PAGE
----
When monogamy is used as an end rather than a means, then our partners are reduced to being a measure of our virtue and sex becomes a proving ground. Not fun! We have used monogamy as a gauge for virtuous commitment: to ourselves, our partners, and in the eyes of others. This in turn makes our partners a tool for our own reward. Another way of putting it is that we have turned our partners into a means for us to feel good about monogamy.
What if we instead used monogamy (means) to feel good about our sex life with the partner we are committed to (end)?
When we treat monogamy as a means to something positive in our relationship, it can open up all kinds of delicious fun in bed! This is because when monogamy is a means, it changes from being a descriptor of commitment into being an instrument for commitment–one that is used willingly and joyfully. It is acting on this premise:
“I choose to have sex only with you, because that is respectful to me, to you, and to our current relationship agreements, and it strengthens our commitment to remain interested in each other over time.”
Chosen monogamy (means) is very different than imposed monogamy (end). Chosen monogamy requires mindfulness, because if you decide that you want to be with just one person sexually for any reason (and there are some good reasons to do so!), then you will benefit by making it interesting. Monogamy does not equal monotony if you choose it mindfully.
So how do we do that?
THICKEN IT! Mindful relationships are the goal of couples therapy. A mindful relationship means that two people see each other as not only a partner, but also as an individual with differences. Do you think you can meet every need that your partner has? Good luck! But you might find that you can meet many more needs than you thought possible, merely by:
- finding out what they are
- deciding if that is a need you want to fulfill
- being willing to move outside your comfort zone at times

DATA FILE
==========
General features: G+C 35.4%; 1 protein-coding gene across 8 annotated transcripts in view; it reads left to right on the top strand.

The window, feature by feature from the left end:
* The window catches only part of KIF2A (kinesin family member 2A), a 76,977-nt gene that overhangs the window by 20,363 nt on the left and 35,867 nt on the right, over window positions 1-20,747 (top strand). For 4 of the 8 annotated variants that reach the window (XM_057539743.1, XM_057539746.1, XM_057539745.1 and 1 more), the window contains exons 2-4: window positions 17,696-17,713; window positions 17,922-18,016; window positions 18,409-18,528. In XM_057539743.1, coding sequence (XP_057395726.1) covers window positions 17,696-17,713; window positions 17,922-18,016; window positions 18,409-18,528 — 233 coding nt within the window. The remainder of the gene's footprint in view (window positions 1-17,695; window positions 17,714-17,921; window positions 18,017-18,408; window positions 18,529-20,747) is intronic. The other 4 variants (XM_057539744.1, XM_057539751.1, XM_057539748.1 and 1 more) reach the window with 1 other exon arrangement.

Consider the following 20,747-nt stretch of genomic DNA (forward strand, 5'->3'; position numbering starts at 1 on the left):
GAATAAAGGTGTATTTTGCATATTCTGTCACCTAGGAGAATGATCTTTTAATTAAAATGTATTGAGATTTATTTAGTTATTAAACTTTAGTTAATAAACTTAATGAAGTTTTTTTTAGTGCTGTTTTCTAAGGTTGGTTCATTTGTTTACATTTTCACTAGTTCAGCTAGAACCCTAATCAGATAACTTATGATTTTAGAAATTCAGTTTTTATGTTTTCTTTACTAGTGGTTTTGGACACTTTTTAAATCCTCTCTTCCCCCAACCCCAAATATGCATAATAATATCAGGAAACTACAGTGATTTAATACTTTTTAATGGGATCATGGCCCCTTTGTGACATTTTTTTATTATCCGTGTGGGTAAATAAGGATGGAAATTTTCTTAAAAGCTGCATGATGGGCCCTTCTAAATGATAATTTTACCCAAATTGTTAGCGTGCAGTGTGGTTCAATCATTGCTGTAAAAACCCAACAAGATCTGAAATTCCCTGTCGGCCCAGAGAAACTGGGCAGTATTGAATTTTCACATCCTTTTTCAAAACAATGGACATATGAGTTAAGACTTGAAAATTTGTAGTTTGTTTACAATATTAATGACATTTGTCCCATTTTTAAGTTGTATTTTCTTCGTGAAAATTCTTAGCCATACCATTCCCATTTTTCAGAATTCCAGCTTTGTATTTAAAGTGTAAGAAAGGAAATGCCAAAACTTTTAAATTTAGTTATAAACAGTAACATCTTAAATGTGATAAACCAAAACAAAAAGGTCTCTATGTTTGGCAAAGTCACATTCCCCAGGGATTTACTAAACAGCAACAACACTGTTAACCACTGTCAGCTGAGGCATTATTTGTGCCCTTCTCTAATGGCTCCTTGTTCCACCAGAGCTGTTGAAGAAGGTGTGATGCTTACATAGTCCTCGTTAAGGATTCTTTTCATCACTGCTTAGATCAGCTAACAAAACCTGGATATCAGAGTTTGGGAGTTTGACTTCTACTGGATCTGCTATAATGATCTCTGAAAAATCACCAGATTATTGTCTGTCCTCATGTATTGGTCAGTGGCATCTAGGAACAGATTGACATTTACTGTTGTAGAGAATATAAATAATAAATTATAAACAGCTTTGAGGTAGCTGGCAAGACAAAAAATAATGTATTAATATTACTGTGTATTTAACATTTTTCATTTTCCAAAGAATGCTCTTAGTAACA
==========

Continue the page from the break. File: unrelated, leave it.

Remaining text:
With sex, we often fall into a very thin understanding of our partner’s needs based on “what worked” at the beginning of the relationship. When this limited repertoire becomes boring, that is usually the time when eyes wander to others. What if, instead, we could see our commitment to monogamy as a means, with our and our partner’s sustained sexual interest as the end? How might that influence how we approach each other? How might it influence how much we reveal to each other or ask? How might it influence our own sexual development, and our interest in our partner’s sexual development? How might it influence how much effort we put into keeping things interesting and fresh?
One downside of living in an advanced society is that we sometimes think that everything should be “easy”. This can work against us. Some things require effort, regardless of how advanced our technology is! Having a satisfying, long term, monogamous relationship requires effort no matter how much you love each other, but effort that is applied in the right areas can pay off handsomely.
By treating monogamy as a means, rather than an end, I am suggesting that you put effort into defining monogamy for yourself and for each other–thickening it so that it fits your relationship rather than your parents’, and allowing you to see a rich sex life with your partner as a wonderful end goal rather than a way for you to feel good about values that may never have been yours in the first place!
You want monogamy to work in your relationship? Put in the effort to bring it alive, and clearly define where you hope it will lead you. Treat it as a means to the preferred end!